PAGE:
What is it?
Stress fractures are common overuse injuries, and fractures of the calcaneus, or heel bone, are especially common in running athletes. In the early stages of stress fracture the athlete will report heel pain that starts after a certain distance of running, but that eases with rest. As the condition progresses the pain will start at a shorter distance and will take longer and longer to away with rest. If left untreated the condition will eventually become painful during regular daily activities such as standing and walking and may not go away with rest. The pain generally runs down one or both sides of the heel bone. This is different from Achilles Tendonitis, where the pain is on the back of the heel, or Plantar Fasciitis, where the pain is on the underside of the heel. If your podiatrist believes that you have a stress fracture they will order x-rays and occasionally an MRI scan is required to confirm the diagnosis.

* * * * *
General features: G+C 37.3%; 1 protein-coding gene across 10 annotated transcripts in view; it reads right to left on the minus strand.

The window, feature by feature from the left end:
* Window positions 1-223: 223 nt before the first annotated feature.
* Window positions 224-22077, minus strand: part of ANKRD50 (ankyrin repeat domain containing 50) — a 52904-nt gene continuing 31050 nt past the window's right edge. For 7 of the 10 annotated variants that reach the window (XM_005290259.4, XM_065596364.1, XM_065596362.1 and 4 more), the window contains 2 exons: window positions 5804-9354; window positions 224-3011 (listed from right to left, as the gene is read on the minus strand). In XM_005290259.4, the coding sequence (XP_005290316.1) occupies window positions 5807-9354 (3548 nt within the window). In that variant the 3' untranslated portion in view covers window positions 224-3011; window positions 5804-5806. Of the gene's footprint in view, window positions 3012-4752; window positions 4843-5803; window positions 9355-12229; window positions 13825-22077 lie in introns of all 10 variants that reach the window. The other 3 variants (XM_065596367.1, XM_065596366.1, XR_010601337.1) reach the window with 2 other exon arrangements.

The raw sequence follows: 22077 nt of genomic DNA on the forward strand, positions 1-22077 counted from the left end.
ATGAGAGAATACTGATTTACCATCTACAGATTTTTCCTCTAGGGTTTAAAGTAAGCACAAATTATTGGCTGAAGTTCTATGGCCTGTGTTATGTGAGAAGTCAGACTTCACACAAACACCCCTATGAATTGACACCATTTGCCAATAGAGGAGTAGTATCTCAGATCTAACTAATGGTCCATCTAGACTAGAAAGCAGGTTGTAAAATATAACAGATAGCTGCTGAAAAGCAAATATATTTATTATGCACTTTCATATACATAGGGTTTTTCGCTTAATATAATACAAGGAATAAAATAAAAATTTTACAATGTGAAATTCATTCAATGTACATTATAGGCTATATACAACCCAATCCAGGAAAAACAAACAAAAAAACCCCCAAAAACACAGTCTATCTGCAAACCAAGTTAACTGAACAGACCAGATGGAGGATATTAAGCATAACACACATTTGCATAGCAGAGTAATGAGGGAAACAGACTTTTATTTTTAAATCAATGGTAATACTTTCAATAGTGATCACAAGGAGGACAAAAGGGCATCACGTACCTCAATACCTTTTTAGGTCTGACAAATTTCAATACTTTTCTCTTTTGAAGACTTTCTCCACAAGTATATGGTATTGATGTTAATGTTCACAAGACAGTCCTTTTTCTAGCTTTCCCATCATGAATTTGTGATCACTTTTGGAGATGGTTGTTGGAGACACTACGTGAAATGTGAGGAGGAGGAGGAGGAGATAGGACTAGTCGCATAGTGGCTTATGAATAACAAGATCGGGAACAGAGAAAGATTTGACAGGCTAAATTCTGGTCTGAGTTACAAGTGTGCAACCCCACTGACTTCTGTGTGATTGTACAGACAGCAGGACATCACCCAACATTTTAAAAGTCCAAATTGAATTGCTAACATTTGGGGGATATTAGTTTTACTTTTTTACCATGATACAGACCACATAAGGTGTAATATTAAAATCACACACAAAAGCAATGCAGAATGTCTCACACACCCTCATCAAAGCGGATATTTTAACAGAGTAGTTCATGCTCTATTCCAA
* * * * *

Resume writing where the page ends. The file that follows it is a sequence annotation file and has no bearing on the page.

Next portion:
4 Life Podiatry
The treatment of Calcaneal stress fracture (heel stress fracture) is almost always non surgical. Often the athlete is provided a boot or protective shoe and often decreasing the patients weight bearing is sufficient to get the fracture to heal. Running is typically not allowed whilst the fracture is healing and your podiatrist may refer you to an Exercise Physiologist or Physiotherapist to set up a return to running program.
Prevention & Home Management Strategies
Stress Fracture is an “overuse” injury. As such the damage is typically small in the early stages of the condition, but left untreated will gradually worsen. Stress fracture typically starts as a stress reaction before progressing to a fracture. As such the sooner the condition is assessed by a Podiatrist, the less likely the condition will progress to a fracture. Prevention of stress fracture relies on early detection and management.
Decreased bone mineral density can also be a causative factor for stress fracture, so if you are concerned this can be discussed with your general practitioner.
Once stress fracture is diagnosed there are several home management strategies including:
- Rest from running
- Wearing the protective boot or shoe as prescribed by your Podiatrist
- Undertaking non impact exercise such as stationary bike or swimming
- Seeing a sports nutritionist to ensure adequate calories, vitamin and mineral intake